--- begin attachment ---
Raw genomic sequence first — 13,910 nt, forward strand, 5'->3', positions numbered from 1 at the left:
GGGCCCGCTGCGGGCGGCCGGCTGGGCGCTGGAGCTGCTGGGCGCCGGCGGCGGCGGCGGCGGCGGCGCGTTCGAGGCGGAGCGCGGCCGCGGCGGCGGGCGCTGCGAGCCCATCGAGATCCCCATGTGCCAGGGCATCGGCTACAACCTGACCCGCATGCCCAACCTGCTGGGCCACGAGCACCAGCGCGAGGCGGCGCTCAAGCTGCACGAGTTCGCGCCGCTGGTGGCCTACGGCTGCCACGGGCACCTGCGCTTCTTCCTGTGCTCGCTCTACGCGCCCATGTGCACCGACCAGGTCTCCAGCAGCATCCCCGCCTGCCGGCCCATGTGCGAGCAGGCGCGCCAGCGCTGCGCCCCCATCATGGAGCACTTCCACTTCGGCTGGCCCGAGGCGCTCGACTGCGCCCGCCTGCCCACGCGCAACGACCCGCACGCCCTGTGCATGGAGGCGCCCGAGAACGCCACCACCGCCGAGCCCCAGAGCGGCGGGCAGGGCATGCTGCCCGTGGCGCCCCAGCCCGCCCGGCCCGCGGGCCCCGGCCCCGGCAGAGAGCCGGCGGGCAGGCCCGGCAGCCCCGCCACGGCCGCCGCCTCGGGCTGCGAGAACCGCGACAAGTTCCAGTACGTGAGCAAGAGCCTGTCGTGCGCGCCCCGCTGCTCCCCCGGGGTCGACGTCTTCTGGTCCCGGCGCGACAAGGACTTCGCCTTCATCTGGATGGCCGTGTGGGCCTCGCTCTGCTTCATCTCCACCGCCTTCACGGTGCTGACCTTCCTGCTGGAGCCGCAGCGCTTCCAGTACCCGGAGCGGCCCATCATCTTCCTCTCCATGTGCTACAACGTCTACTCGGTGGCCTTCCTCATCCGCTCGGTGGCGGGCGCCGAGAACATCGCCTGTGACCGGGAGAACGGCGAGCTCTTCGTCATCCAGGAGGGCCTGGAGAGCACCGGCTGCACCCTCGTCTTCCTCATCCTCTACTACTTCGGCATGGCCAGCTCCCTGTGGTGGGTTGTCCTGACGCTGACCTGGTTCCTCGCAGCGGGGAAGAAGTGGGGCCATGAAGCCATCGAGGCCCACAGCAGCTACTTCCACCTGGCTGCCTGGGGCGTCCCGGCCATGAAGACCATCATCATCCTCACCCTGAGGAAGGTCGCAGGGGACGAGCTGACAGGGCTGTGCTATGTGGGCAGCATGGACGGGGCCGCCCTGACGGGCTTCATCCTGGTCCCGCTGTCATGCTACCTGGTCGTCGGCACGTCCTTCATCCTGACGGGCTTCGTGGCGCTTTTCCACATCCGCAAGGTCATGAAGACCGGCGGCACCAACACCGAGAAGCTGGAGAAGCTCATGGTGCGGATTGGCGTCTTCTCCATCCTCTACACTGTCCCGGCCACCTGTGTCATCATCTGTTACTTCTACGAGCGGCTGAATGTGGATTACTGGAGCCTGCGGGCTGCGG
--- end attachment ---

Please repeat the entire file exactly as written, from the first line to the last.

Raw genomic sequence first — 13,910 nt, forward strand, 5'->3', positions numbered from 1 at the left:
GGGCCCGCTGCGGGCGGCCGGCTGGGCGCTGGAGCTGCTGGGCGCCGGCGGCGGCGGCGGCGGCGGCGCGTTCGAGGCGGAGCGCGGCCGCGGCGGCGGGCGCTGCGAGCCCATCGAGATCCCCATGTGCCAGGGCATCGGCTACAACCTGACCCGCATGCCCAACCTGCTGGGCCACGAGCACCAGCGCGAGGCGGCGCTCAAGCTGCACGAGTTCGCGCCGCTGGTGGCCTACGGCTGCCACGGGCACCTGCGCTTCTTCCTGTGCTCGCTCTACGCGCCCATGTGCACCGACCAGGTCTCCAGCAGCATCCCCGCCTGCCGGCCCATGTGCGAGCAGGCGCGCCAGCGCTGCGCCCCCATCATGGAGCACTTCCACTTCGGCTGGCCCGAGGCGCTCGACTGCGCCCGCCTGCCCACGCGCAACGACCCGCACGCCCTGTGCATGGAGGCGCCCGAGAACGCCACCACCGCCGAGCCCCAGAGCGGCGGGCAGGGCATGCTGCCCGTGGCGCCCCAGCCCGCCCGGCCCGCGGGCCCCGGCCCCGGCAGAGAGCCGGCGGGCAGGCCCGGCAGCCCCGCCACGGCCGCCGCCTCGGGCTGCGAGAACCGCGACAAGTTCCAGTACGTGAGCAAGAGCCTGTCGTGCGCGCCCCGCTGCTCCCCCGGGGTCGACGTCTTCTGGTCCCGGCGCGACAAGGACTTCGCCTTCATCTGGATGGCCGTGTGGGCCTCGCTCTGCTTCATCTCCACCGCCTTCACGGTGCTGACCTTCCTGCTGGAGCCGCAGCGCTTCCAGTACCCGGAGCGGCCCATCATCTTCCTCTCCATGTGCTACAACGTCTACTCGGTGGCCTTCCTCATCCGCTCGGTGGCGGGCGCCGAGAACATCGCCTGTGACCGGGAGAACGGCGAGCTCTTCGTCATCCAGGAGGGCCTGGAGAGCACCGGCTGCACCCTCGTCTTCCTCATCCTCTACTACTTCGGCATGGCCAGCTCCCTGTGGTGGGTTGTCCTGACGCTGACCTGGTTCCTCGCAGCGGGGAAGAAGTGGGGCCATGAAGCCATCGAGGCCCACAGCAGCTACTTCCACCTGGCTGCCTGGGGCGTCCCGGCCATGAAGACCATCATCATCCTCACCCTGAGGAAGGTCGCAGGGGACGAGCTGACAGGGCTGTGCTATGTGGGCAGCATGGACGGGGCCGCCCTGACGGGCTTCATCCTGGTCCCGCTGTCATGCTACCTGGTCGTCGGCACGTCCTTCATCCTGACGGGCTTCGTGGCGCTTTTCCACATCCGCAAGGTCATGAAGACCGGCGGCACCAACACCGAGAAGCTGGAGAAGCTCATGGTGCGGATTGGCGTCTTCTCCATCCTCTACACTGTCCCGGCCACCTGTGTCATCATCTGTTACTTCTACGAGCGGCTGAATGTGGATTACTGGAGCCTGCGGGCTGCGG